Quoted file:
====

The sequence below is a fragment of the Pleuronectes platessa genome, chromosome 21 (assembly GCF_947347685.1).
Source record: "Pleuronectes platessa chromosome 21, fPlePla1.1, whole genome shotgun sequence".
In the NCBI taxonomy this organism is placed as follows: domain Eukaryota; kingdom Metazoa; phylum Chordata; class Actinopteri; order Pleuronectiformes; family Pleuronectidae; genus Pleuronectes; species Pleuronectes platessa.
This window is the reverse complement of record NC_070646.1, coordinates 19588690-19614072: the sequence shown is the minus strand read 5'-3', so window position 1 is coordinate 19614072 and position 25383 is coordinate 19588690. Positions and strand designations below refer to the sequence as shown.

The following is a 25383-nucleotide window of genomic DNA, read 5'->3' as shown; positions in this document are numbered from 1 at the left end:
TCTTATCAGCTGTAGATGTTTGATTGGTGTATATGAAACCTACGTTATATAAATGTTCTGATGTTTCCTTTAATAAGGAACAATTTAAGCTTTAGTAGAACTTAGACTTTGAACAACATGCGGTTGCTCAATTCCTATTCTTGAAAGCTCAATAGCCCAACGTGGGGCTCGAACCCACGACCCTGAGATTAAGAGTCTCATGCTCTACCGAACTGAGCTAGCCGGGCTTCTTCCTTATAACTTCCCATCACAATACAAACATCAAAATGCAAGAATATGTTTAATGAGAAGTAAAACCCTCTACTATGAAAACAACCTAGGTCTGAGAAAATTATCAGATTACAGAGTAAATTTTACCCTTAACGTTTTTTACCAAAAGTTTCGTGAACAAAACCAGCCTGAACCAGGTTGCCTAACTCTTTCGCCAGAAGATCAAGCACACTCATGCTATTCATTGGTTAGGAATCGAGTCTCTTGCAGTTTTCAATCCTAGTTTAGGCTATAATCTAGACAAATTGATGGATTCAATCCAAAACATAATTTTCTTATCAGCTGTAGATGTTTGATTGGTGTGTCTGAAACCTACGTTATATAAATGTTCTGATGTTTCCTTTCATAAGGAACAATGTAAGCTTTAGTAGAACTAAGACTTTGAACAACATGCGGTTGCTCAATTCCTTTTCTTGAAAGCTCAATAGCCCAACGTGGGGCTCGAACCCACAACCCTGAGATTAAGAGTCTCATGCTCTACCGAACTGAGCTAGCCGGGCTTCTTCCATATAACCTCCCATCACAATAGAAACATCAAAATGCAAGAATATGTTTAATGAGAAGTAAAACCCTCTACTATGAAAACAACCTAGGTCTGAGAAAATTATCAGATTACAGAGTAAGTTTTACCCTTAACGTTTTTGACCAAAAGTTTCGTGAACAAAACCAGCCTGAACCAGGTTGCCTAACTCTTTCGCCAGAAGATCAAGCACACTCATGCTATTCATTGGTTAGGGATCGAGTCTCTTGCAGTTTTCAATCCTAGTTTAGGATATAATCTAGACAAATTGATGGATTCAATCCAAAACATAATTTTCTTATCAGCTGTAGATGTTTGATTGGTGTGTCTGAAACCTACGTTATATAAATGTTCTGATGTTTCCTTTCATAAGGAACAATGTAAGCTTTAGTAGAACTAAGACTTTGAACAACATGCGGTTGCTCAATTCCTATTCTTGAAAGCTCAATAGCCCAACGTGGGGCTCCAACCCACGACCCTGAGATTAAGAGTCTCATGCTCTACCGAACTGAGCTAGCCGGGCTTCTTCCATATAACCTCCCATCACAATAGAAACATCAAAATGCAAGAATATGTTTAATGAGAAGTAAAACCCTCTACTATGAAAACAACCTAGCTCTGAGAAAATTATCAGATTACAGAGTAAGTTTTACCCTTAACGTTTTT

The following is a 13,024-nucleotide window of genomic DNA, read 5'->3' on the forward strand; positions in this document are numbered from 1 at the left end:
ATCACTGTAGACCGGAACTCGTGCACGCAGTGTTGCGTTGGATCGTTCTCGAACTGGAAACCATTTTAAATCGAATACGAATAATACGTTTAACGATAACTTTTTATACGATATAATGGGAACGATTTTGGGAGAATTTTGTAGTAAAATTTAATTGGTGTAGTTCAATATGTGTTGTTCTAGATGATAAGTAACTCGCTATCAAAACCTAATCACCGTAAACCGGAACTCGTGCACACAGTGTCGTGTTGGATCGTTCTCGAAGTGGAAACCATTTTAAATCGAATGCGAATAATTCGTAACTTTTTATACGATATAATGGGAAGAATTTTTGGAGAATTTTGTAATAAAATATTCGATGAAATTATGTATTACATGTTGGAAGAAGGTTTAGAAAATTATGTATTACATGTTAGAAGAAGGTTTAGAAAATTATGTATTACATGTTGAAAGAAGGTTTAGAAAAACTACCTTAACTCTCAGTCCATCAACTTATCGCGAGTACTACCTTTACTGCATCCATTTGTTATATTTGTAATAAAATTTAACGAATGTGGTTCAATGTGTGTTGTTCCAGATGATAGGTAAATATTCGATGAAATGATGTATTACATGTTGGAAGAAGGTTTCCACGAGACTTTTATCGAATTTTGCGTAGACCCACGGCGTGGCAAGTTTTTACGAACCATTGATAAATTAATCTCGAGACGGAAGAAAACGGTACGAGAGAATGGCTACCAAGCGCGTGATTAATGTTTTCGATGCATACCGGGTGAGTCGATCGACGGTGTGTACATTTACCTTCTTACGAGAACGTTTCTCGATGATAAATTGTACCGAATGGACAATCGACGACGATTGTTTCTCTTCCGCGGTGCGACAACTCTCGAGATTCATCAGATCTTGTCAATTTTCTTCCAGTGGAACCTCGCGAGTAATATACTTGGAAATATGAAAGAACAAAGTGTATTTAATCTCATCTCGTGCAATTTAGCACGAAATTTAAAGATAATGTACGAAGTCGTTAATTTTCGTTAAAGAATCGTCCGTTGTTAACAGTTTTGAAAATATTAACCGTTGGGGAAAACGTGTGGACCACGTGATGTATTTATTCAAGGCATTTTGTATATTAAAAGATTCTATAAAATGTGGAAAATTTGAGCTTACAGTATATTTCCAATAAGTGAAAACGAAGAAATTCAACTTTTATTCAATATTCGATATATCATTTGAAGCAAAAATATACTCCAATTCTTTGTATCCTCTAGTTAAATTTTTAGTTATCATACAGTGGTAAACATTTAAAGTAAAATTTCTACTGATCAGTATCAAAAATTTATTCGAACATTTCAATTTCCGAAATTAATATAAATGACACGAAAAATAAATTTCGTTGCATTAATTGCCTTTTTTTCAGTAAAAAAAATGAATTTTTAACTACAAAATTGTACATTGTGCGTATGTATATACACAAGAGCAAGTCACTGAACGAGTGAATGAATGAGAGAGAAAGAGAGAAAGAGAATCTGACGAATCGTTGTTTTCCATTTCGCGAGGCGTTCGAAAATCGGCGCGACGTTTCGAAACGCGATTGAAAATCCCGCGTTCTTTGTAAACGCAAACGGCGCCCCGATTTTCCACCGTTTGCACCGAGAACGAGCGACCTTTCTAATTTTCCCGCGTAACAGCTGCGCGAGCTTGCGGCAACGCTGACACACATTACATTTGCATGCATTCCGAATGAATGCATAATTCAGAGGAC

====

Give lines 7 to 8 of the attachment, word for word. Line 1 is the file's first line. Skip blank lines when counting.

The following is a 13,024-nucleotide window of genomic DNA, read 5'->3' on the forward strand; positions in this document are numbered from 1 at the left end:
ATCACTGTAGACCGGAACTCGTGCACGCAGTGTTGCGTTGGATCGTTCTCGAACTGGAAACCATTTTAAATCGAATACGAATAATACGTTTAACGATAACTTTTTATACGATATAATGGGAACGATTTTGGGAGAATTTTGTAGTAAAATTTAATTGGTGTAGTTCAATATGTGTTGTTCTAGATGATAAGTAACTCGCTATCAAAACCTAATCACCGTAAACCGGAACTCGTGCACACAGTGTCGTGTTGGATCGTTCTCGAAGTGGAAACCATTTTAAATCGAATGCGAATAATTCGTAACTTTTTATACGATATAATGGGAAGAATTTTTGGAGAATTTTGTAATAAAATATTCGATGAAATTATGTATTACATGTTGGAAGAAGGTTTAGAAAATTATGTATTACATGTTAGAAGAAGGTTTAGAAAATTATGTATTACATGTTGAAAGAAGGTTTAGAAAAACTACCTTAACTCTCAGTCCATCAACTTATCGCGAGTACTACCTTTACTGCATCCATTTGTTATATTTGTAATAAAATTTAACGAATGTGGTTCAATGTGTGTTGTTCCAGATGATAGGTAAATATTCGATGAAATGATGTATTACATGTTGGAAGAAGGTTTCCACGAGACTTTTATCGAATTTTGCGTAGACCCACGGCGTGGCAAGTTTTTACGAACCATTGATAAATTAATCTCGAGACGGAAGAAAACGGTACGAGAGAATGGCTACCAAGCGCGTGATTAATGTTTTCGATGCATACCGGGTGAGTCGATCGACGGTGTGTACATTTACCTTCTTACGAGAACGTTTCTCGATGATAAATTGTACCGAATGGACAATCGACGACGATTGTTTCTCTTCCGCGGTGCGACAACTCTCGAGATTCATCAGATCTTGTCAATTTTCTTCCAGTGGAACCTCGCGAGTAATATACTTGGAAATATGAAAGAACAAAGTGTATTTAATCTCATCTCGTGCAATTTAGCACGAAATTTAAAGATAATGTACGAAGTCGTTAATTTTCGTTAAAGAATCGTCCGTTGTTAACAGTTTTGAAAATATTAACCGTTGGGGAAAACGTGTGGACCACGTGATGTATTTATTCAAGGCATTTTGTATATTAAAAGATTCTATAAAATGTGGAAAATTTGAGCTTACAGTATATTTCCAATAAGTGAAAACGAAGAAATTCAACTTTTATTCAATATTCGATATATCATTTGAAGCAAAAATATACTCCAATTCTTTGTATCCTCTAGTTAAATTTTTAGTTATCATACAGTGGTAAACATTTAAAGTAAAATTTCTACTGATCAGTATCAAAAATTTATTCGAACATTTCAATTTCCGAAATTAATATAAATGACACGAAAAATAAATTTCGTTGCATTAATTGCCTTTTTTTCAGTAAAAAAAATGAATTTTTAACTACAAAATTGTACATTGTGCGTATGTATATACACAAGAGCAAGTCACTGAACGAGTGAATGAATGAGAGAGAAAGAGAGAAAGAGAATCTGACGAATCGTTGTTTTCCATTTCGCGAGGCGTTCGAAAATCGGCGCGACGTTTCGAAACGCGATTGAAAATCCCGCGTTCTTTGTAAACGCAAACGGCGCCCCGATTTTCCACCGTTTGCACCGAGAACGAGCGACCTTTCTAATTTTCCCGCGTAACAGCTGCGCGAGCTTGCGGCAACGCTGACACACATTACATTTGCATGCATTCCGAATGAATGCATAATTCAGAGGAC